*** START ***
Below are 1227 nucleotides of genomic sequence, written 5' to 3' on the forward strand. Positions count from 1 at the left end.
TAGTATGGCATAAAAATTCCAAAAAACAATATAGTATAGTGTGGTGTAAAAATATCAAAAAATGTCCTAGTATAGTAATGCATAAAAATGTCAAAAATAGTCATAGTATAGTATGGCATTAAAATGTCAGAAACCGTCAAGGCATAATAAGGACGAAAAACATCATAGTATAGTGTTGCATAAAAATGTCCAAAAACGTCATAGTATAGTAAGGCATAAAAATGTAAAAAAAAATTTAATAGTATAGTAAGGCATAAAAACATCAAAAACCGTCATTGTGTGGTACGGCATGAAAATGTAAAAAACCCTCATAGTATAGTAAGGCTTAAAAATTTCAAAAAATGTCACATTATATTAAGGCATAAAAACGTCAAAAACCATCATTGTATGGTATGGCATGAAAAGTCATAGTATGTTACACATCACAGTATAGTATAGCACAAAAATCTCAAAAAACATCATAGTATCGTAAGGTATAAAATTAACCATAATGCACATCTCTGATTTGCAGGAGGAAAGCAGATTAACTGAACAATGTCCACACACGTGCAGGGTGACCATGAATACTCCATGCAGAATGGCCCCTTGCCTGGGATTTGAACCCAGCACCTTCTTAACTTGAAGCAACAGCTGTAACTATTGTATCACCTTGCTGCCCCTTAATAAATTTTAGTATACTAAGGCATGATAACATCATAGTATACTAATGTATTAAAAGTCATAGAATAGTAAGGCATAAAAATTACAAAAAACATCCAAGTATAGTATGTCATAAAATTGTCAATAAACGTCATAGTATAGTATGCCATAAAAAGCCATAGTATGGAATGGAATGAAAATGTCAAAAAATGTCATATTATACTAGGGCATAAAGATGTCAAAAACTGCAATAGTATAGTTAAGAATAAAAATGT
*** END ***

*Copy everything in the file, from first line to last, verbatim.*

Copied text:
Below are 1227 nucleotides of genomic sequence, written 5' to 3' on the forward strand. Positions count from 1 at the left end.
TAGTATGGCATAAAAATTCCAAAAAACAATATAGTATAGTGTGGTGTAAAAATATCAAAAAATGTCCTAGTATAGTAATGCATAAAAATGTCAAAAATAGTCATAGTATAGTATGGCATTAAAATGTCAGAAACCGTCAAGGCATAATAAGGACGAAAAACATCATAGTATAGTGTTGCATAAAAATGTCCAAAAACGTCATAGTATAGTAAGGCATAAAAATGTAAAAAAAAATTTAATAGTATAGTAAGGCATAAAAACATCAAAAACCGTCATTGTGTGGTACGGCATGAAAATGTAAAAAACCCTCATAGTATAGTAAGGCTTAAAAATTTCAAAAAATGTCACATTATATTAAGGCATAAAAACGTCAAAAACCATCATTGTATGGTATGGCATGAAAAGTCATAGTATGTTACACATCACAGTATAGTATAGCACAAAAATCTCAAAAAACATCATAGTATCGTAAGGTATAAAATTAACCATAATGCACATCTCTGATTTGCAGGAGGAAAGCAGATTAACTGAACAATGTCCACACACGTGCAGGGTGACCATGAATACTCCATGCAGAATGGCCCCTTGCCTGGGATTTGAACCCAGCACCTTCTTAACTTGAAGCAACAGCTGTAACTATTGTATCACCTTGCTGCCCCTTAATAAATTTTAGTATACTAAGGCATGATAACATCATAGTATACTAATGTATTAAAAGTCATAGAATAGTAAGGCATAAAAATTACAAAAAACATCCAAGTATAGTATGTCATAAAATTGTCAATAAACGTCATAGTATAGTATGCCATAAAAAGCCATAGTATGGAATGGAATGAAAATGTCAAAAAATGTCATATTATACTAGGGCATAAAGATGTCAAAAACTGCAATAGTATAGTTAAGAATAAAAATGT